As early as 1820, African-American William Brown created the African Grove Theater, housed first in a tea garden and then in an old hospital in Manhattan. Said to be America’s first black theater company, the African Grove Theater—sometimes also known as the African Company—performed Richard III and Othello, as well as ballets, pantomimes, and plays written by its own company.
This company became the launching pad for some of America’s first black Shakespeare actors, including James Hewlett, Charles Taft, and Ira Aldridge. Other examples of early African-American theater companies that performed Shakespeare include the Astor Place Company of Colored Tragedians, founded in New York in 1878 by Benjamin Ford and J.A. Arneux; Our Boys Dramatic Club of Baltimore, an amateur theatrical troupe, active by 1888; and Chicago’s Colored Professional Stock Company, founded in 1896 by stage actor, director, and educator Charles Winter Wood.1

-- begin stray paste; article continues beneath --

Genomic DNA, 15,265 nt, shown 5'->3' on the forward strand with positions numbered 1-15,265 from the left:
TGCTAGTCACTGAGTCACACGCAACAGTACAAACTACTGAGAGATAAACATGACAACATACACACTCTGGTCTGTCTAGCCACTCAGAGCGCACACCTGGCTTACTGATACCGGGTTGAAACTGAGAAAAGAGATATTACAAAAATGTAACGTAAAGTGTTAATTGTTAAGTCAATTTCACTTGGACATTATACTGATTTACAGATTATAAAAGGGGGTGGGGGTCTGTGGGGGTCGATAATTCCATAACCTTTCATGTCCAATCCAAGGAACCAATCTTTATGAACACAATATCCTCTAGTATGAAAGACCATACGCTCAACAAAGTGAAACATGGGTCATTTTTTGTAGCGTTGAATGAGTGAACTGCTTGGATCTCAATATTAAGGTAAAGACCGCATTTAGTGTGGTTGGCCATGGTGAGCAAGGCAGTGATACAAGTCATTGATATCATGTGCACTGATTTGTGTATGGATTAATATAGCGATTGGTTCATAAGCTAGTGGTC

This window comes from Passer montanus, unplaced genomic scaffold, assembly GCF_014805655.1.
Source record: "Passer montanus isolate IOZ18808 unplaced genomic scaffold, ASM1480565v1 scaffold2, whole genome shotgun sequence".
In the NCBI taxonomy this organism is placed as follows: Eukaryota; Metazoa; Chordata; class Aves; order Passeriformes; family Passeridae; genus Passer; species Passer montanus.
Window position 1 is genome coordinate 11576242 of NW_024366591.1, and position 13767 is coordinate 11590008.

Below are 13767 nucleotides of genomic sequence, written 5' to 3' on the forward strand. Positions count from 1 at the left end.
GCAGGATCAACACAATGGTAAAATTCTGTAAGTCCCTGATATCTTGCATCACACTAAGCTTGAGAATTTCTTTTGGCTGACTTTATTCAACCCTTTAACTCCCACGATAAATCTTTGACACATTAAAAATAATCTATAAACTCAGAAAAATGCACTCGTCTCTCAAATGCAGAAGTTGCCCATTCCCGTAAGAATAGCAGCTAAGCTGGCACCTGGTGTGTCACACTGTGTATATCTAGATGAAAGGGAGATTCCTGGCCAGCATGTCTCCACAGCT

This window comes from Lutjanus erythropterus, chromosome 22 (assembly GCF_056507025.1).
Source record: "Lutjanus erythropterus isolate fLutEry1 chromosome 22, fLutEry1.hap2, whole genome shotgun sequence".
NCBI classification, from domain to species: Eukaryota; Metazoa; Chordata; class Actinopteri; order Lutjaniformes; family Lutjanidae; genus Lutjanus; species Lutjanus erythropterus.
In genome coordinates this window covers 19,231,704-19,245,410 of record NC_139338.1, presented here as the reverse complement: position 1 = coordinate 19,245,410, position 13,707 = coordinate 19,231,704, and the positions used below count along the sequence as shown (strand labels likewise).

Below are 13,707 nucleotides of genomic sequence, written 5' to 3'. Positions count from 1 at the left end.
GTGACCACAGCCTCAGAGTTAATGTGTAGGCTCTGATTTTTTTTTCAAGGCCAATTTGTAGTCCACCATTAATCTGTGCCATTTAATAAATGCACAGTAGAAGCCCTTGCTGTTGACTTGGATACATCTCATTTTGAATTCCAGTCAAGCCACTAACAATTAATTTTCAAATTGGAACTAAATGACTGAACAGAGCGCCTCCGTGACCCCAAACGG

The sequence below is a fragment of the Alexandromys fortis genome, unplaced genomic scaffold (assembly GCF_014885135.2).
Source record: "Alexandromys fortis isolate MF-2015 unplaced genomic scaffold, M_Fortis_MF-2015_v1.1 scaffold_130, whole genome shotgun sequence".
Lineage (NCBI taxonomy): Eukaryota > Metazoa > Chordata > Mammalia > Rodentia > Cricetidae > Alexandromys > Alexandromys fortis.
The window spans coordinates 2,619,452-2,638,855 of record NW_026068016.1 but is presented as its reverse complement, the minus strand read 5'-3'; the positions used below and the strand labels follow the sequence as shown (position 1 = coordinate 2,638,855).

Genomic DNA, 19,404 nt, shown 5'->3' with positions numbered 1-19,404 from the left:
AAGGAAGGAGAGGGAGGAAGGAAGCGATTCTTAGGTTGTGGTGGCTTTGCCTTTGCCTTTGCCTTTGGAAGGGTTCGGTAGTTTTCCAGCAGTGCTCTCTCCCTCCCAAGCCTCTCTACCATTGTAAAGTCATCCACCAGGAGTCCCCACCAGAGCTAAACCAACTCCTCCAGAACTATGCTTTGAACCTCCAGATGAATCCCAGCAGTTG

For early black actors, performing Shakespeare was a way of tapping into a proven popular market with recognizable characters and stories; it was a way, too, of gaining cultural power—of being taken seriously. Perhaps most significantly, Shakespeare provided a text and a tradition against which an African-American aesthetic style—a “difference”—could be forged. James Hewlett, a West Indian immigrant to New York, recognized as the first black actor to perform professionally on a U.S. stage, was the African Grove Theater’s first celebrity, and he starred in many of its central productions, drawing praise from the theater’s black and white patrons. A portrait of Hewlett as Richard III in the African Grove production is the first graphic depiction of a black performer in a dramatic production in the United States.
After a tussle with British actor Charles Matthews, who burlesqued him and other black Shakespeare actors in his A Trip to America, Hewlett turned the tables on Matthews, performing burlesque imitations of popular (white) English and American Shakespeare actors such as Matthews, Edmund Kean, and others. Hewlett’s career as an actor sustained itself even after Brown’s African Company was shut down for “disturbing the peace,” and he often advertised himself as “Shakespeare’s proud representative” until his death in the 1840s.2